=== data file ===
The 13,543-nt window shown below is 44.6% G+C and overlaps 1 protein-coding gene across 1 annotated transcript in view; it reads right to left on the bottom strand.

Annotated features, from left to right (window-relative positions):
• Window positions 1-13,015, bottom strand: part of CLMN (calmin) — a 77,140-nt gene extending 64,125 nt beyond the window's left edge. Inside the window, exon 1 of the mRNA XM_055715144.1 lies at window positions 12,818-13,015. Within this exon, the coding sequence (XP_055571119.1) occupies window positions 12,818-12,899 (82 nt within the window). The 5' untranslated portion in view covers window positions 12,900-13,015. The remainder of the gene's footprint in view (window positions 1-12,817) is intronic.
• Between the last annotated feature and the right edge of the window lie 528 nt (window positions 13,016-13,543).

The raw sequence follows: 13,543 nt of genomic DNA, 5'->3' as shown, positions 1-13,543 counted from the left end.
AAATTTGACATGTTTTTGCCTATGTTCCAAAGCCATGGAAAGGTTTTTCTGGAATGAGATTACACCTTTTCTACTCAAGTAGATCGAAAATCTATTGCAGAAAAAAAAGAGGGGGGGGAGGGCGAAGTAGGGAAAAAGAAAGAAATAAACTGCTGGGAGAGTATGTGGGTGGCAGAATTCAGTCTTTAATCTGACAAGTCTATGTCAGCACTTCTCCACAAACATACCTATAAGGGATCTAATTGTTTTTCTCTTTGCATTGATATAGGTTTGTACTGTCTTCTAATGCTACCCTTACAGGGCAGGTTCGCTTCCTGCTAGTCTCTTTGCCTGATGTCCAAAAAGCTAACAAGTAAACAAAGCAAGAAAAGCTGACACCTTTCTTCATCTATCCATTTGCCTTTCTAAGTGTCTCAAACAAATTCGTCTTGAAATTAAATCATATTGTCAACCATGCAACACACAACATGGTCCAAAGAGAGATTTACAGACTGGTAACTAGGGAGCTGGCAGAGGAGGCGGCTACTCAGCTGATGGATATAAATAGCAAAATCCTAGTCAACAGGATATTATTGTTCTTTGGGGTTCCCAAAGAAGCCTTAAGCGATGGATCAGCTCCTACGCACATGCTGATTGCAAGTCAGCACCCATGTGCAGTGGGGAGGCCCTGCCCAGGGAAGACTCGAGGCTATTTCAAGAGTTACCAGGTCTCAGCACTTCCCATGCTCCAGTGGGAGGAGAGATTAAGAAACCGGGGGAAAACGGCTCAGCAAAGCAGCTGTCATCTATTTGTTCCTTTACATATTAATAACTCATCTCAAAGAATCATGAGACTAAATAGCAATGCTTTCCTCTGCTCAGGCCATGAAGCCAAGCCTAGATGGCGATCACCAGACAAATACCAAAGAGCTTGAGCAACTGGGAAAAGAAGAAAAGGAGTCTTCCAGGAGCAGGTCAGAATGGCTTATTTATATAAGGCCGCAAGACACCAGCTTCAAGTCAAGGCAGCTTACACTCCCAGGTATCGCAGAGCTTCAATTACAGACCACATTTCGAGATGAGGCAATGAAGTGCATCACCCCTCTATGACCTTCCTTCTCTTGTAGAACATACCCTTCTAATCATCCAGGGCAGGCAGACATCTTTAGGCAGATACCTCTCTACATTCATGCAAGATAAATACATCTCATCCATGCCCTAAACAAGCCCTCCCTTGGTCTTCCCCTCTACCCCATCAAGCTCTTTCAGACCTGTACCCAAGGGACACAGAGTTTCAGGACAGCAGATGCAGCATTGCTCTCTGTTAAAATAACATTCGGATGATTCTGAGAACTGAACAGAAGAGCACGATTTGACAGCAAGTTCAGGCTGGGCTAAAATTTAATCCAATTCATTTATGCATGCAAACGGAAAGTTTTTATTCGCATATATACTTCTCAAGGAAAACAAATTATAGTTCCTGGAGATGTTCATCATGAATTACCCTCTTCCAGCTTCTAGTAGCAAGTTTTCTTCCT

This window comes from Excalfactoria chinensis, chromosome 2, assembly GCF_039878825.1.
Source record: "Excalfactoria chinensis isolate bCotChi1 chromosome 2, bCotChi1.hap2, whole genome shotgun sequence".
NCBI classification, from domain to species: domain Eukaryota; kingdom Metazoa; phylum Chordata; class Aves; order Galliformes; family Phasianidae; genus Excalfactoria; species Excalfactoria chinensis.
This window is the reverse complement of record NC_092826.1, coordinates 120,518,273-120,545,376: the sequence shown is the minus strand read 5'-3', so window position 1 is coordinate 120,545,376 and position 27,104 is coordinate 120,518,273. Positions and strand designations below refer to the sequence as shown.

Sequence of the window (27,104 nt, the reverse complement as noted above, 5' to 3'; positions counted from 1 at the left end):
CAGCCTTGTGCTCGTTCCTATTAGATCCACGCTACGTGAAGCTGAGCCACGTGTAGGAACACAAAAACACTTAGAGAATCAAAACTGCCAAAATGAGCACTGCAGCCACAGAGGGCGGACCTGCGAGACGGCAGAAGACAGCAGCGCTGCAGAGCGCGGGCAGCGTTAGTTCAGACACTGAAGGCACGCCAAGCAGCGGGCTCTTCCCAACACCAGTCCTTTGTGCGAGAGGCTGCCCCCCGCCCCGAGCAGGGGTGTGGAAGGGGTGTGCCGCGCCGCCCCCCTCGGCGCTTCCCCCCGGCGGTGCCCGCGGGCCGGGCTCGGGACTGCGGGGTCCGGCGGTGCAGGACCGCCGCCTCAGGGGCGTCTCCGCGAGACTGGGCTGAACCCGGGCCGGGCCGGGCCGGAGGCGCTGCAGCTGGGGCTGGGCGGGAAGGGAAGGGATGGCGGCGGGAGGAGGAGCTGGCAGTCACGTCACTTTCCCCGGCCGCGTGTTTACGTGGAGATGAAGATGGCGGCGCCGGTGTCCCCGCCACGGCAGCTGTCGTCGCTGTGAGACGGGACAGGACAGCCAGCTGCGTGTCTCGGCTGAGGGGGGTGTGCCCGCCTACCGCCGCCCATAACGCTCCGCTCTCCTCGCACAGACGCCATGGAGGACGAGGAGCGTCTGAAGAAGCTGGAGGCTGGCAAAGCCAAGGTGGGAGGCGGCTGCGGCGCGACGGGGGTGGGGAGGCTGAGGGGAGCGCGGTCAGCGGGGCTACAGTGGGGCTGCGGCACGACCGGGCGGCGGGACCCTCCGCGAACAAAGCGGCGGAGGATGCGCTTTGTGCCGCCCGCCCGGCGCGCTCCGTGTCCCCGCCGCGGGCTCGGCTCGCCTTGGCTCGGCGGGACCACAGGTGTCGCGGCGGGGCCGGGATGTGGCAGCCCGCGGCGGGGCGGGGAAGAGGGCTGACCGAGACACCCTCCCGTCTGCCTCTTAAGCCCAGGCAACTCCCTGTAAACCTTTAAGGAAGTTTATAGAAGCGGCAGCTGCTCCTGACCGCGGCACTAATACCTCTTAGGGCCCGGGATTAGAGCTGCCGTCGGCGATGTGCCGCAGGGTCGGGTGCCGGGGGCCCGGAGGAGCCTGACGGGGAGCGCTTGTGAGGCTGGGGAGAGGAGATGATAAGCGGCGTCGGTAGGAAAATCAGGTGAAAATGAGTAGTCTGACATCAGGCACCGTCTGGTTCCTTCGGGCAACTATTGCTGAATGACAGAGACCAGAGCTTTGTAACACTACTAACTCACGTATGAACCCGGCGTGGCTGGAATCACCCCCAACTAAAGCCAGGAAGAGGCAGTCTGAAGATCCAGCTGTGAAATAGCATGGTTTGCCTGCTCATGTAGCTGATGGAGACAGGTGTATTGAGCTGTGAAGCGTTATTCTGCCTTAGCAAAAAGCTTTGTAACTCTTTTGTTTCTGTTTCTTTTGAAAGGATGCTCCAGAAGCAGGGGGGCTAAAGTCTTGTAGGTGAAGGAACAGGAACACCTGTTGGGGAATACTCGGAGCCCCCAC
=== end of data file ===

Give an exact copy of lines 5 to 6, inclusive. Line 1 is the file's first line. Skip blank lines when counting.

The raw sequence follows: 13,543 nt of genomic DNA, 5'->3' as shown, positions 1-13,543 counted from the left end.
AAATTTGACATGTTTTTGCCTATGTTCCAAAGCCATGGAAAGGTTTTTCTGGAATGAGATTACACCTTTTCTACTCAAGTAGATCGAAAATCTATTGCAGAAAAAAAAGAGGGGGGGGAGGGCGAAGTAGGGAAAAAGAAAGAAATAAACTGCTGGGAGAGTATGTGGGTGGCAGAATTCAGTCTTTAATCTGACAAGTCTATGTCAGCACTTCTCCACAAACATACCTATAAGGGATCTAATTGTTTTTCTCTTTGCATTGATATAGGTTTGTACTGTCTTCTAATGCTACCCTTACAGGGCAGGTTCGCTTCCTGCTAGTCTCTTTGCCTGATGTCCAAAAAGCTAACAAGTAAACAAAGCAAGAAAAGCTGACACCTTTCTTCATCTATCCATTTGCCTTTCTAAGTGTCTCAAACAAATTCGTCTTGAAATTAAATCATATTGTCAACCATGCAACACACAACATGGTCCAAAGAGAGATTTACAGACTGGTAACTAGGGAGCTGGCAGAGGAGGCGGCTACTCAGCTGATGGATATAAATAGCAAAATCCTAGTCAACAGGATATTATTGTTCTTTGGGGTTCCCAAAGAAGCCTTAAGCGATGGATCAGCTCCTACGCACATGCTGATTGCAAGTCAGCACCCATGTGCAGTGGGGAGGCCCTGCCCAGGGAAGACTCGAGGCTATTTCAAGAGTTACCAGGTCTCAGCACTTCCCATGCTCCAGTGGGAGGAGAGATTAAGAAACCGGGGGAAAACGGCTCAGCAAAGCAGCTGTCATCTATTTGTTCCTTTACATATTAATAACTCATCTCAAAGAATCATGAGACTAAATAGCAATGCTTTCCTCTGCTCAGGCCATGAAGCCAAGCCTAGATGGCGATCACCAGACAAATACCAAAGAGCTTGAGCAACTGGGAAAAGAAGAAAAGGAGTCTTCCAGGAGCAGGTCAGAATGGCTTATTTATATAAGGCCGCAAGACACCAGCTTCAAGTCAAGGCAGCTTACACTCCCAGGTATCGCAGAGCTTCAATTACAGACCACATTTCGAGATGAGGCAATGAAGTGCATCACCCCTCTATGACCTTCCTTCTCTTGTAGAACATACCCTTCTAATCATCCAGGGCAGGCAGACATCTTTAGGCAGATACCTCTCTACATTCATGCAAGATAAATACATCTCATCCATGCCCTAAACAAGCCCTCCCTTGGTCTTCCCCTCTACCCCATCAAGCTCTTTCAGACCTGTACCCAAGGGACACAGAGTTTCAGGACAGCAGATGCAGCATTGCTCTCTGTTAAAATAACATTCGGATGATTCTGAGAACTGAACAGAAGAGCACGATTTGACAGCAAGTTCAGGCTGGGCTAAAATTTAATCCAATTCATTTATGCATGCAAACGGAAAGTTTTTATTCGCATATATACTTCTCAAGGAAAACAAATTATAGTTCCTGGAGATGTTCATCATGAATTACCCTCTTCCAGCTTCTAGTAGCAAGTTTTCTTCCT